MR. SCHUMACHER: We have included an awful lot of information about EPC contract issues in the outline we handed out. Let me just call your attention to a couple of key points, and you can read the rest in the outline. The first is the issue of contractor responsibility. Project developers in recent years have been moving away from pure turnkey contracts where there is one point of contact, the general contractor, who is basically responsible for completion of the entire project, to arrangements where there are multiple contracts with multiple contractors, each of whom is responsible for a particular aspect of a project. The issue that arises in such arrangements is finger-pointing risk. If something goes wrong, everyone points to someone else. “It’s not my fault. It’s his fault.” How do you manage this risk? 

 

MR. AYALI: This issue is more relevant to the type of project we are calling the downstream integrated receiving terminal. It has many more moving parts — the terminal, docks, storage facilities, vaporization facilities, and a related power plant or a desalination plant. A word of caution to developers of such projects: your lenders will be concerned about the potential for finger-pointing if something goes wrong during construction. You need to make sure your various liquidated damages clauses fit together and that the could complain to the Coast Guard that they are not being treated reasonably. It would not surprise me to see lenders insist in the future that the terminal be locked down and not operated in a fashion that allows access by third parties.

Mexican Projects  

MR. ROGERS. Now turning to Mexican projects, the Mexican government is still studying what the US has done in MTSA. I don’t think there will be any guidance soon from the Mexican government about the rules that will apply to offshore Mexican projects. This is disappointing. However, there is better news about onshore Mexican projects. First, the government is approaching the regulation of onshore LNG terminals from a traditional Mexican onshore storage regulatory framework. That is to say, they are starting with the regulations that apply to gas storage facilities and altering them to fit LNG. They view LNG terminals as more complicated gas storage projects. Thus, the permit that one must obtain from Mexican is a 30-year permit for a gas storage facility.

The Mexican agency — CRE — does have some special guidelines for the preparation of LNG proposals. It is important to read these. You may also have to apply for a pipeline interconnected permit.  

The good news is there actually may be an approval granted next month. Five projects have applications pending. All five seem to be on roughly the same timeline — that is roughly seven months from the initial application, you should get word back, at least on the economic permit, from CRE whether or the project has been approved. Environmental approvals are also required at the federal level. At the state and local levels, there are land-use issues. However, at least on the 80,000-foot level, it is a relatively expedited application process.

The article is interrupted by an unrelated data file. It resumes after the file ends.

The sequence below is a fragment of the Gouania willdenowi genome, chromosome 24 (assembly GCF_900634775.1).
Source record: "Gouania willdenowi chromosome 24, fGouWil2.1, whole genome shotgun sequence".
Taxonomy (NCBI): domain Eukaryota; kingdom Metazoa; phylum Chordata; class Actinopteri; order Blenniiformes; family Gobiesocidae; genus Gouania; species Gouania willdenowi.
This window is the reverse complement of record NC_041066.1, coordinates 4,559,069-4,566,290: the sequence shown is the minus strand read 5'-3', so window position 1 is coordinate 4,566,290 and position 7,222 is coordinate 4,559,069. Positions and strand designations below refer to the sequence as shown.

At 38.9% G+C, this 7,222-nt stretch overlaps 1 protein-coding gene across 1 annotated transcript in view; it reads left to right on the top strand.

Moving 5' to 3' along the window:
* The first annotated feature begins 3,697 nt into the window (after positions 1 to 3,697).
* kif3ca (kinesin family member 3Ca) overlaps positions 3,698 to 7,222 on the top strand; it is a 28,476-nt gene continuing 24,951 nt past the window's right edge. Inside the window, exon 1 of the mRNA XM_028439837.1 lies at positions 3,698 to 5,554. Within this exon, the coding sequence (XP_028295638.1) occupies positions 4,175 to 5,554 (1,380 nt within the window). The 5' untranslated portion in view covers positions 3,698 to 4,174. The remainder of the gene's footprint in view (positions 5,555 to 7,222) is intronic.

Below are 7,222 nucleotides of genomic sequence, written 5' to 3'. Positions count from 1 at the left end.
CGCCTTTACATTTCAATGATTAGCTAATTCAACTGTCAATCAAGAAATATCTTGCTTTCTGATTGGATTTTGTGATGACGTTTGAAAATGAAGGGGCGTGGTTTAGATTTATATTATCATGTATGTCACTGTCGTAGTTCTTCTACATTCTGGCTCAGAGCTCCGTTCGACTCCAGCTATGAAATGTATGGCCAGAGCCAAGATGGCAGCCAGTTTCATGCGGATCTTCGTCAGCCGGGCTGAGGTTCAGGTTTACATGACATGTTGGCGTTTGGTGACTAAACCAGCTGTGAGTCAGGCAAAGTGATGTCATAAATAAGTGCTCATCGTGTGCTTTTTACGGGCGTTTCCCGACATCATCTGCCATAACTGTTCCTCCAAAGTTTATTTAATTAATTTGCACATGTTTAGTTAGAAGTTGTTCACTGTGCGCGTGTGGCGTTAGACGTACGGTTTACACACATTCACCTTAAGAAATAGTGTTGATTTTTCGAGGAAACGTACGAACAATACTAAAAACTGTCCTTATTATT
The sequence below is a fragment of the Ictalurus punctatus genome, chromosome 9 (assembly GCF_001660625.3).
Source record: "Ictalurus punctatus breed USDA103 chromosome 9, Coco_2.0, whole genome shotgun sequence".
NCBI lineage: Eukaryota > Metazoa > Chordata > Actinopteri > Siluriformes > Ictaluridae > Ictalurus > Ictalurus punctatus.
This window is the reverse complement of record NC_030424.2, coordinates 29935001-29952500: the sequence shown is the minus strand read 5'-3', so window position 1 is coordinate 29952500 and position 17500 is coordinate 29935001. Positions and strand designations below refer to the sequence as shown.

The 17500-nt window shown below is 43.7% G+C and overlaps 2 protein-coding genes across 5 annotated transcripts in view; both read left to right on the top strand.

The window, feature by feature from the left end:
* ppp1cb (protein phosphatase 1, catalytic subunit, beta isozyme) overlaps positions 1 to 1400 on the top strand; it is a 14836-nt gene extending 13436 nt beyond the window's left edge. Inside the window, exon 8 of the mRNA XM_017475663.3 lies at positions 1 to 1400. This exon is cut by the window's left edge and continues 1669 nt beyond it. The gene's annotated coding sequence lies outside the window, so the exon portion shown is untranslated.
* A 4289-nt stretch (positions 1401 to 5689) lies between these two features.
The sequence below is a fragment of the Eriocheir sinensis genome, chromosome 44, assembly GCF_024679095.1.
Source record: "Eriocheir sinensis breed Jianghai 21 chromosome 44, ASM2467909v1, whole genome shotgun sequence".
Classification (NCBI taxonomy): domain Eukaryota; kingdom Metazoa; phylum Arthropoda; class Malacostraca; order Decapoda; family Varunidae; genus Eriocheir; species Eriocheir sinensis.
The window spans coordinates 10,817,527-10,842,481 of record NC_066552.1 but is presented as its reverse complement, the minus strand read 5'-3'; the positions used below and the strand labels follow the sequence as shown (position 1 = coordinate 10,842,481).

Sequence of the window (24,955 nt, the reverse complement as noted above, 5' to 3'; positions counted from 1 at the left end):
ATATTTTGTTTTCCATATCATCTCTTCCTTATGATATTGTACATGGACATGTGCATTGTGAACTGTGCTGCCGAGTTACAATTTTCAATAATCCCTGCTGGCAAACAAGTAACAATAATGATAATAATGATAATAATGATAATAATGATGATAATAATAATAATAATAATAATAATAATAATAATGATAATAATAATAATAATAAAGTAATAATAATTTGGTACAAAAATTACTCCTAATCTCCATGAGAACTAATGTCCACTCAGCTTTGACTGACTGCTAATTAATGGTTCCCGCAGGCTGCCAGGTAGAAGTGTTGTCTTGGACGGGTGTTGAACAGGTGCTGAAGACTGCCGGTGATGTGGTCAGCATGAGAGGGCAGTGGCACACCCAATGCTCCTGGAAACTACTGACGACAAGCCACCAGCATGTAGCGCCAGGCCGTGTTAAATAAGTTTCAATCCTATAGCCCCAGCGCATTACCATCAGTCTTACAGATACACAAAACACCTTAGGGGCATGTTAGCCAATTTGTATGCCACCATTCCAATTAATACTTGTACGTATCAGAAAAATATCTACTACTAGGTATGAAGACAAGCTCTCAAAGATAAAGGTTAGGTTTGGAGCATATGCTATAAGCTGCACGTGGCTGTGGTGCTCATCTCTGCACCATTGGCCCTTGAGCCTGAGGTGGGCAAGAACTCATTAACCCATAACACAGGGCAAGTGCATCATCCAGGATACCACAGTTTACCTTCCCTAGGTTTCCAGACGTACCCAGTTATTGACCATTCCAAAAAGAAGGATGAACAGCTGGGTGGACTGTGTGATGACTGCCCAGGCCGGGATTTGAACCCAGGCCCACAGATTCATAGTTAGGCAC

An emergency technical standard for the design, construction and operation of LNG terminals was issued last August. This was part of an emergency regulation. The CRE is busy working on the final regulation. It is due out sometime in late 2003 or early 2004.  

We understand that at least 10 foreign companies have expressed a formal interest to CRE in developing LNG terminals along the Mexican coast. To date, five parties have filed applications. All five are presently under evaluation. Unless there is a hitch, it looks like the Marathon consortium permit will be granted in February, followed by the CMS-Sempra authorization in March and then on through the pack.  

The jury is still out on the economic regulation of Mexican onshore terminals. The original plan of CRE was to adopt a modified version of the US open-access, cost-ofservice tariff, rate-based regulatory structure, but this plan was thrown for a loop in December with the Hackberry decision. The regulators are studying the US decision, but appear still to be leaning toward their original plan.  

Turning to site access, direct foreign ownership of land in coastal restricted zones in Mexico is prohibited. Thus, you must either own land through your Mexican local partner or through an approved bank trust. Do not sign an option to acquire land with a local developer. It will not get you very far as a foreign investor.  

Next, Dave Schumacher will take us through some of the engineering and construction issues and operations and maintenance issues.  

Contractor Issues  

MR. SCHUMACHER: We have included an awful lot of information about EPC contract issues in the outline we handed out. Let me just call your attention to a couple of key points, and you can read the rest in the outline.